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Fully recyclable packaging - Denis the Dustcart Blog

Published: 16 November 2022

Toothpaste tube producers Now 100% recyclable

In his regular feature, Denis the Dustcart talks about fully recyclable packaging. Look closely enough and you’ll notice that more and more packing is being labelled ‘Now 100% recyclable’.

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Look closely enough and you’ll notice that more and more packing is being labelled ‘Now 100% recyclable’, or with some such other claim.

Toothpaste tube producers are among the latest to begin evolving their packaging composition away from traditional, problematic combinations of mixed materials and towards single-material constructions. On the face of it, making toothpaste tubes from high-density polyethylene (HDPE) – the same material as highly-recyclable and valuable plastic milk bottles – is certainly a step in the right direction and consumers are right to greet the introduction of these products with enthusiasm. But we need to take a bit of a reality check here.

Just because something is recyclable doesn’t mean it fits current recycling methodology and will actually be recycled, and the prospect of recycling companies and organisations developing infrastructure at huge expense to capture a minority of products among thousands of similar non-recyclable products just isn’t realistic.

An HDPE toothpaste tube might well be fully recyclable, but until all toothpaste tubes are made fully recyclable they are very unlikely to be picked off the recycling conveyor. It will be virtually impossible for staff on the line to tell, at a glance, which is a fully recyclable tube and which isn’t – and there aren’t resources available to pick off all toothpaste tubes, compile them separately from other materials and then go through them individually to separate the good from the bad.

It's essential that manufacturers pursue recyclable and sustainable alternatives for their historically problematic packaging, but realistically this needs to be extended to all (or the vast majority of) packaging in relevant ranges in order for recycling to actually happen. And the problem here is that it simply costs so much more to produce this packaging, and those costs must be passed on to the consumer – and not too many people at the moment will be willing to spend more for a recyclable packet.

And of course there’s the plastic tax to consider, whereby every piece of plastic packaging needs to contain at least 30% recycled polymer for the producer to avoid paying extra tax. On the surface this seems like a great incentive for producers to increase the recycled content of their packaging – or a great disincentive for them to stop introducing so much virgin plastic into consumer markets. Should this 30% threshold prove too difficult or expensive to reach, however, producers will be keen to avoid passing on additional costs to their customers, and an obvious way of achieving this would be by reducing the weight of their plastic – to use lighter, cheaper and therefore less recyclable plastic.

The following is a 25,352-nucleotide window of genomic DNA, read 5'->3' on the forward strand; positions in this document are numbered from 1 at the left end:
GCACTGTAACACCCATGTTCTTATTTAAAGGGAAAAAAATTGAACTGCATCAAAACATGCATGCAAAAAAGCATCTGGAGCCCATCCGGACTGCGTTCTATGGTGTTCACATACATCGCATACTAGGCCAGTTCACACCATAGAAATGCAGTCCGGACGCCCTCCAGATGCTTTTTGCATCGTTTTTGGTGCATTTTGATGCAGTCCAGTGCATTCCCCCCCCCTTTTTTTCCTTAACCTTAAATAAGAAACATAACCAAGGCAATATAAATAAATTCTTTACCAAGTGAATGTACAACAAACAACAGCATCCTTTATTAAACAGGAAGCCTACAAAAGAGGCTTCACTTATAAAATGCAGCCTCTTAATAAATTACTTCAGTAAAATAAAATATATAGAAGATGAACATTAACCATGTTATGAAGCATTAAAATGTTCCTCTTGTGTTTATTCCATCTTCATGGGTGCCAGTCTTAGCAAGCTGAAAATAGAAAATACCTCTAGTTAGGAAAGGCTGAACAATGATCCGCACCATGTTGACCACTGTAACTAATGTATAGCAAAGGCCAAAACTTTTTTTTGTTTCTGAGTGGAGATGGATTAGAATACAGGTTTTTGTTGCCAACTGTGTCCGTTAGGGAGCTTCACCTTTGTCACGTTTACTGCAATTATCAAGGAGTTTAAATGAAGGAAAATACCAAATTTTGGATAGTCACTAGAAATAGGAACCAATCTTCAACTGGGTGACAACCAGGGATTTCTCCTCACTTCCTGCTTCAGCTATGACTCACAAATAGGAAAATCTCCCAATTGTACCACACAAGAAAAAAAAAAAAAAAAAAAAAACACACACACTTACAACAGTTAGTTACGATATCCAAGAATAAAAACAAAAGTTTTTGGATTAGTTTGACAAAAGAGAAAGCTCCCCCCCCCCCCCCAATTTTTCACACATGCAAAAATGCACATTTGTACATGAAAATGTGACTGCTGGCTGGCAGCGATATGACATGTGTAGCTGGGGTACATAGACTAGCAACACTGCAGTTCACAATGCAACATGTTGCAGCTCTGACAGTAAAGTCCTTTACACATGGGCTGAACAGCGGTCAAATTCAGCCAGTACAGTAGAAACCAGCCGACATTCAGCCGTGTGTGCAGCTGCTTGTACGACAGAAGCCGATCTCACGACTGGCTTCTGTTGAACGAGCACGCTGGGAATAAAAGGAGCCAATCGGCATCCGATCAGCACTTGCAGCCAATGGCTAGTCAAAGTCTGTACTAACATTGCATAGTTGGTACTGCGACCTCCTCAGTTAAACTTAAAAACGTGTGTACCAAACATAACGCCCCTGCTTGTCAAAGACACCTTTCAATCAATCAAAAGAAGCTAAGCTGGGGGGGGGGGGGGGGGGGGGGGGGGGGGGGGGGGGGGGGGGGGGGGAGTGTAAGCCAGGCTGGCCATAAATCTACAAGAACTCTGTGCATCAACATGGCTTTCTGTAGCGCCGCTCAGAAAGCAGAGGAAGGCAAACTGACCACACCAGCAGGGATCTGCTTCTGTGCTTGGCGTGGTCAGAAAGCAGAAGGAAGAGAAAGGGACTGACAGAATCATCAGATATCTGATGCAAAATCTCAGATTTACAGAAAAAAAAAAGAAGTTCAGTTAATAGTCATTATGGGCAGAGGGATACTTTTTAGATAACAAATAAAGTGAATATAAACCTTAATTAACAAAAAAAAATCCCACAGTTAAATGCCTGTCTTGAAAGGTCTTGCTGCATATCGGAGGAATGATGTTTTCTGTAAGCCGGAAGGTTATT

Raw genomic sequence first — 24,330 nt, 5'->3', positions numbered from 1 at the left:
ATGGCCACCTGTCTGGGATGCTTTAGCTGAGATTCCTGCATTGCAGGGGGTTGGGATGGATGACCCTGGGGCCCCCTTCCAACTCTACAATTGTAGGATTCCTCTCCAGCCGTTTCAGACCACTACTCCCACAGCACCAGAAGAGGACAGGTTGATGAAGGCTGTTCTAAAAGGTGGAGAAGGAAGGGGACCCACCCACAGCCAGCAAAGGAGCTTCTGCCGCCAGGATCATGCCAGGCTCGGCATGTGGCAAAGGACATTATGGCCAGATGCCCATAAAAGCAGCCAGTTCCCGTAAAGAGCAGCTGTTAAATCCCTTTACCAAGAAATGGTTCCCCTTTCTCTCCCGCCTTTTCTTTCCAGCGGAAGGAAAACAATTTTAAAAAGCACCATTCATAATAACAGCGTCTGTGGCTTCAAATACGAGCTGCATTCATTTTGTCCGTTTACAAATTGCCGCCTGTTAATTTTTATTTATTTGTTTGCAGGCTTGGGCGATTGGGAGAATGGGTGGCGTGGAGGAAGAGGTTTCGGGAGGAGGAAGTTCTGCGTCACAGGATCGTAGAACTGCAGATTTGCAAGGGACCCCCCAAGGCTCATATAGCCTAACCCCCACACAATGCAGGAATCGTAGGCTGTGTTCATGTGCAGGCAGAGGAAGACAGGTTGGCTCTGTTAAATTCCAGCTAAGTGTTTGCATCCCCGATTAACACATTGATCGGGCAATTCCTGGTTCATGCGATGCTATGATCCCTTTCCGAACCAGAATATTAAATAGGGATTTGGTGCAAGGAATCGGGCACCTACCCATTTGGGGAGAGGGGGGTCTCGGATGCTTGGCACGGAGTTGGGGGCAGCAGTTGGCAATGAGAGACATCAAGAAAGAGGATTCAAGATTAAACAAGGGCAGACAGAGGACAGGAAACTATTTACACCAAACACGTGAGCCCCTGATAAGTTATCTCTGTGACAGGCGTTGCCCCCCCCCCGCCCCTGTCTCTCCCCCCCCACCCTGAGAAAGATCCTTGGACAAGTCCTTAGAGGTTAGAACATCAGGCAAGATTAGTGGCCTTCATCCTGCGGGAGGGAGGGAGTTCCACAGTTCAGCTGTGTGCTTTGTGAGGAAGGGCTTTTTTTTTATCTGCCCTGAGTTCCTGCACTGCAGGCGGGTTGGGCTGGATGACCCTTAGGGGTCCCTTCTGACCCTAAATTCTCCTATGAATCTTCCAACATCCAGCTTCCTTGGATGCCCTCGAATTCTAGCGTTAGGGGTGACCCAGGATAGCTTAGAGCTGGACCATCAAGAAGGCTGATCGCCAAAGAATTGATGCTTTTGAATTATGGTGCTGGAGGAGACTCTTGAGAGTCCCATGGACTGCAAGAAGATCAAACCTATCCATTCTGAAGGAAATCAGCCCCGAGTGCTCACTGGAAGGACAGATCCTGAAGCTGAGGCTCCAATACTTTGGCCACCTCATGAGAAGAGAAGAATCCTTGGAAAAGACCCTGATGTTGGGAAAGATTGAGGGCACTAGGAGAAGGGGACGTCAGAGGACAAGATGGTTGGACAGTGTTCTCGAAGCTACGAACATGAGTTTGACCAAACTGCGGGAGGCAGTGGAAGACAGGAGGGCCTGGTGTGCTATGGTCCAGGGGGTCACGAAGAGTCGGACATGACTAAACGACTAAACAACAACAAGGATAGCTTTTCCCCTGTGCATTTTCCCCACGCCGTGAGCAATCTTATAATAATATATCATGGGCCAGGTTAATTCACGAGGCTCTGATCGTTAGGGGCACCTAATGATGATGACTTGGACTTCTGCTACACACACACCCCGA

Standardisation is the key. When everything can be recycled, it will be; but while some things can be recycled that look the same as other things that can’t, they are unlikely to be recycled. Recycling plants will not adapt to capture a small number of items at significant cost and at the likely expense of more recyclable material.

It does seem that producers are beginning to take recyclability seriously, however – to realise that it isn’t enough to say their packaging can be recycled into park furniture via collections from drop-off points provided by volunteers in often inconvenient locations. Packaging needs to be made recyclable from home and the loop needs to be closed as tightly as possible.

Take plastic pop bottles: these are now being standardised to clear PET, meaning they can all be recycled back into clear PET bottles and trays where they are sorted well enough. Coloured bottles can only be recycled as part of a ‘jazz’ mix into limited products, but legislation in this case has now focussed attention on the quality of the product that the material we put in our recycling bins can become.

It isn’t up to recycling facilities to adapt at great expense to accommodate a minority of products that will provide minimal income. It’s the packaging that has to change, the producers who must assume responsibility for the waste their packaging becomes and the quality of the products it can be turned into.

Hopefully we are witnessing the beginning of a movement towards fully-recyclable packaging.

In the meantime, while we can’t guarantee that we’ll capture them for recycling, drop your HDPE toothpaste tubes in your green bin and we’ll do our best.

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